RRX: Your One Man Rock Show seems to be a steady part of your performance repertoire.  Are you still doing it?

SL: My One Man Rock Show has been my main source of income since 1995, including my tenure with Budgie. At the end 2018 the gigs literally dried up overnight.  One good thing I’ve got from the Covid pandemic is this: not being able to perform live has really intensified my desire to do so, and also to create new music. Music has been my job for over 25 years, and for a lot of that time, it has felt like a treadmill. Even so, I wouldn’t have swapped it for anything else; working mostly for myself has been very much preferable to working for a company. Right now I’m probably as passionate about making music as I was in my late teens, which is a big improvement over recent years!

Unfortunately, my One Man Rock Shows are probably a thing of the past now. At the moment, I can’t see them continuing. 

RRX: I know you’re a cycling enthusiast.   How long have you been riding?  How did you get into it?  What’s your average mileage per week (or month)?

SL: Now you’re talking … ha,ha! I got into cycling when I was a young kid. I lived in a village five miles south-west of Wolverhampton called Wombourne. I didn’t have a lot of friends close by so I used to go exploring on my bike. It was my only mode of transport and I still think of it as a valid way to get around. The challenge for me was to ride as far as I could in a day. When I was sixteen my cousin and I rode to Church Stretton near the Welsh border and back in one day. That was around seventy miles, which was a long way on the heavy, old, steel Raleigh racers we had. I did my first century when I was 21 shortly after my engineering apprenticeship came to an end. I went from Wolverhampton to Worcester, then Leominster, up to Church Stretton, then back home. 121 miles in total and I think it took me about 11 hours or so! I didn’t keep it up though, so apart from brief periods of a couple of months a year, I didn’t ride much at all. As my 41st birthday loomed my wife asked, “What do you want for your birthday?” I told her I’d never had a really nice bike. Bikes these days are hugely expensive, but she gave me some money towards one and over the next ten years I clocked up over 42.000 miles! Between 2014 and 2020 I averaged 100 miles per week, but I’ve now decided to reduce that slightly to give me more time to get back to creating music.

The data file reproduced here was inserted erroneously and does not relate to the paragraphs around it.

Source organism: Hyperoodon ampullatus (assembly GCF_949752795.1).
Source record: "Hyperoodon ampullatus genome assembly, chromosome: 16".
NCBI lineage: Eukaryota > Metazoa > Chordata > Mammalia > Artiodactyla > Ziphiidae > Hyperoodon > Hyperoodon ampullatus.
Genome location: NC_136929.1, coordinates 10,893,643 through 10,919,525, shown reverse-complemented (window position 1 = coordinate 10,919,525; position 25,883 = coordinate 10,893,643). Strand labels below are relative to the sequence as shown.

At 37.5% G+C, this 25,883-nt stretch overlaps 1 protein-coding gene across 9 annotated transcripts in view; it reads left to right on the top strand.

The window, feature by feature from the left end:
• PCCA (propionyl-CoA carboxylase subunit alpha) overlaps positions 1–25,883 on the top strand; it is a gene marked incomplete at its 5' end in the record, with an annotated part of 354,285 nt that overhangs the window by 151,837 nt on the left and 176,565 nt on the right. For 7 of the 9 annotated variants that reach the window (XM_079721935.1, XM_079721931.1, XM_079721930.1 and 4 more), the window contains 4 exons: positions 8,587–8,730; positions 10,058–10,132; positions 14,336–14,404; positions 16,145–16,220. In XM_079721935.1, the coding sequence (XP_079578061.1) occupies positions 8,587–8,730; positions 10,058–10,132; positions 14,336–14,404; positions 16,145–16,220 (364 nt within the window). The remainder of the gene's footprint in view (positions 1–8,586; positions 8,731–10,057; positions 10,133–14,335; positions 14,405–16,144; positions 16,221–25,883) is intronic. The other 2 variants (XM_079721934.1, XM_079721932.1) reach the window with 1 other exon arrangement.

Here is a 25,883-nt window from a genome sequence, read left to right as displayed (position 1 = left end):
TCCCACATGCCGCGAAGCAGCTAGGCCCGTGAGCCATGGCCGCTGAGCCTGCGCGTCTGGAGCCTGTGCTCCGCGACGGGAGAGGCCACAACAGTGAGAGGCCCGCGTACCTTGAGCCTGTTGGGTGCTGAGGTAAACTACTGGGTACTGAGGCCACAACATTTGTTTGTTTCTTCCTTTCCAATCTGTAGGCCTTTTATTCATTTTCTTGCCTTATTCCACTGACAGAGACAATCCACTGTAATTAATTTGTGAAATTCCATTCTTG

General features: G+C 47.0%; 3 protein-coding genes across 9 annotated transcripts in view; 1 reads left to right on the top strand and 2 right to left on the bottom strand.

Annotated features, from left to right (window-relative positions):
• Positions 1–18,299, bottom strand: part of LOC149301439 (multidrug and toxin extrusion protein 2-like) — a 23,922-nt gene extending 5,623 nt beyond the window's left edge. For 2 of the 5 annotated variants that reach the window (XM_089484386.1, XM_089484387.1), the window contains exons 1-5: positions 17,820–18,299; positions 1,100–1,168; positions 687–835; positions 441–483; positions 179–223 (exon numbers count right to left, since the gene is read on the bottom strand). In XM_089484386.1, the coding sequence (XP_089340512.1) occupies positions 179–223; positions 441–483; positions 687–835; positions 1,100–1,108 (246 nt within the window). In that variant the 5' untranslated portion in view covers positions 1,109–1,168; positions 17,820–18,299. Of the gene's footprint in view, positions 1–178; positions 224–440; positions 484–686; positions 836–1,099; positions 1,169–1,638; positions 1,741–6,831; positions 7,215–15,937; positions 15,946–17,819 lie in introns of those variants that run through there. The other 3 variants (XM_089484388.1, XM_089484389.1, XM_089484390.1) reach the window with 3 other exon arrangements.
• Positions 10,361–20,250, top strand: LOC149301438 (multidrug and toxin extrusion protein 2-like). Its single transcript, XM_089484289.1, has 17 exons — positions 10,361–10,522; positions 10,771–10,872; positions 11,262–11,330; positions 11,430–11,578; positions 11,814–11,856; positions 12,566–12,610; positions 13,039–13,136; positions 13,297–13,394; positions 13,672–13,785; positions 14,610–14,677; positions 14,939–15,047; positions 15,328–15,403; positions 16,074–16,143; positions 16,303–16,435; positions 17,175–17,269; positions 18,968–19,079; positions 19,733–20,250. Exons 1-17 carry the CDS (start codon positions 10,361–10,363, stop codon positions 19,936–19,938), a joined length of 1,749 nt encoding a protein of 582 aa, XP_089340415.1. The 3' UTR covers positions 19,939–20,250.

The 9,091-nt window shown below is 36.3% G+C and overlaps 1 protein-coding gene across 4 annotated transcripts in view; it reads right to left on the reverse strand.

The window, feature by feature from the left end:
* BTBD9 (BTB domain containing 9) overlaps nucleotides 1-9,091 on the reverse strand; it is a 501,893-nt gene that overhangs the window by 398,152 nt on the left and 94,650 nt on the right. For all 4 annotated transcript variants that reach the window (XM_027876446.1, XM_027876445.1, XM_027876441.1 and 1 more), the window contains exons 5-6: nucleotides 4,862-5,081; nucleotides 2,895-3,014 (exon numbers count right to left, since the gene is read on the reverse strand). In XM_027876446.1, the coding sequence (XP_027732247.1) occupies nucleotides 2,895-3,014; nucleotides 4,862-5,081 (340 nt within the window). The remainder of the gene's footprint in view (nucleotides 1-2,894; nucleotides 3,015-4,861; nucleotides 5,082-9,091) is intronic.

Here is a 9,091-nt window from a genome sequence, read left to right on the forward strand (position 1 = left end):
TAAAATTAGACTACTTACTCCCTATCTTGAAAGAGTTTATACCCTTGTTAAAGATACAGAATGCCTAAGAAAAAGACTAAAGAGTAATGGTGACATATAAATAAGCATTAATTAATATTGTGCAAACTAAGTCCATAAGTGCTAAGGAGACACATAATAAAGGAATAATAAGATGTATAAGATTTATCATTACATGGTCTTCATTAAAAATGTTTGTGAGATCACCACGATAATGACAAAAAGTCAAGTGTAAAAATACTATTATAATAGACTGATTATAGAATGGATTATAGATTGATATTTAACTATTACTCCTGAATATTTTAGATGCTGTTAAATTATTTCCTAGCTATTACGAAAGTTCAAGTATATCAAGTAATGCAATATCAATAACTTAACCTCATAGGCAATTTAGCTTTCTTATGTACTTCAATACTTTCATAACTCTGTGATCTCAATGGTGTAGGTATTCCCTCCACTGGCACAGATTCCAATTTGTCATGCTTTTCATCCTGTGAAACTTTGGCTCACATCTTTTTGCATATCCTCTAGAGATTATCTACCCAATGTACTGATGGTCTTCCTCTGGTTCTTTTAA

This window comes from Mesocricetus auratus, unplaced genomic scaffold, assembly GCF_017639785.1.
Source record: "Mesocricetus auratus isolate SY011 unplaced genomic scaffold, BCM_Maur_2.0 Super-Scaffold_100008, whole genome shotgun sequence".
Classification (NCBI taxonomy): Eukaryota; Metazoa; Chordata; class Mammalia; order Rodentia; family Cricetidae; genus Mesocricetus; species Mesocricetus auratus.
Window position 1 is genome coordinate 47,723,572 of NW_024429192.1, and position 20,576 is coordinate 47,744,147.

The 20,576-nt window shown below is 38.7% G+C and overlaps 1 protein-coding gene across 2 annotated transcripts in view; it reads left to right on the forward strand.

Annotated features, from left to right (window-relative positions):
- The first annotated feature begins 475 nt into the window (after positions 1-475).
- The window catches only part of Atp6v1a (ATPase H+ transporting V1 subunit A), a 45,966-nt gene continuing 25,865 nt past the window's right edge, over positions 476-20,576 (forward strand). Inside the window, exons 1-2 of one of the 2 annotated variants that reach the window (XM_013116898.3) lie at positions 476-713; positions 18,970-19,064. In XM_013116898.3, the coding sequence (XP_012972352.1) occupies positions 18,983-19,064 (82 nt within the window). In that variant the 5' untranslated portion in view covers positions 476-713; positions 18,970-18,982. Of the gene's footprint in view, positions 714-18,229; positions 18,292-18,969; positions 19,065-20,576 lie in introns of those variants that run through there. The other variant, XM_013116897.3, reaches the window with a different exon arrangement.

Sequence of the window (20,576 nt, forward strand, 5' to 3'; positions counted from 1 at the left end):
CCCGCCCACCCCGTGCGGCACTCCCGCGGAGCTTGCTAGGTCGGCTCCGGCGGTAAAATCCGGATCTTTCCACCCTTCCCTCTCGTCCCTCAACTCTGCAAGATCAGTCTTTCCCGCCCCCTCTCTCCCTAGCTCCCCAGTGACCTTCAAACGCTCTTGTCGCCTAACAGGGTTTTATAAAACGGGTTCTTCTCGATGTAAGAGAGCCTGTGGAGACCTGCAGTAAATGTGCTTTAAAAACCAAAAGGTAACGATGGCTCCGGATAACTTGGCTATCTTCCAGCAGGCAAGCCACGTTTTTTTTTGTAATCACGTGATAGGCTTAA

RRX: What are your most recent projects? Can we expect any new music from you?

SL: I’ve recorded some guitar parts for a project called Bioscope, the brainchild of Paul Hodson, who produced a demo I recorded with the Red House Snakes. The Snakes band leader was Gary Grocutt, and it had been thirty years since I’d really spoken to Paul. He has connections with many bands in the melodic hard rock fraternity, such as Magnum. Paul asked me to play some frantic and furious lead guitar on his latest tunes, so that’s kept my fingers very busy for part of 2021. I would describe the genre of Bioscope’s material as “Epic Metal.” Really big sounding production, keyboards, classical and prog influences with great vocals, great hooks and very melodic. The lead guitar parts I’ve created have really pushed me to the limit of what I can do, but I’ve managed to squeeze a decent amount of my personality in there amongst the millions of notes!

I currently play bass and sing in a three-piece function band called Sonic Boom. It’s a brilliant band and features the best frontman I’ve ever worked with, Matt Smith, along with my old Anubis bandmate, Kevin Bartlett, who is a phenomenal drummer and sound engineer.

I have just bought a new recording PC and it’s loaded with software that is already inspiring me to play and create new stuff so, yeah I am all set to get creative again. Really looking forward to it!

RRX: What is your musical guilty pleasure and what currently is on your music radar?

SL: There are many things I listen to that people might find odd, but I listen to them for different reasons. I have a CD of medieval music, played on authentic instruments from that era.  On my holiday playlist I have an album by Scottish folk singer and multi-instrumentalist Julie Fowlis. Her voice is gorgeous and she sings in Gaelic; I have absolutely no idea what she’s singing about, but it sounds great! She was featured on Mike Harding’s radio show, which I managed to hear driving home from Cardiff after a Budgie rehearsal/recording session. Another genre of music I like where the lyrics are difficult to work out is reggae dance hall. I have about twenty CDs of that stuff on the Greensleeves record label from around 2000-1. I listen to it largely ’cause it makes me laugh! I just love funny accents. I suppose, going back to my recorder virtuoso days, I still think “Bright Eyes” is a great tune!

Current track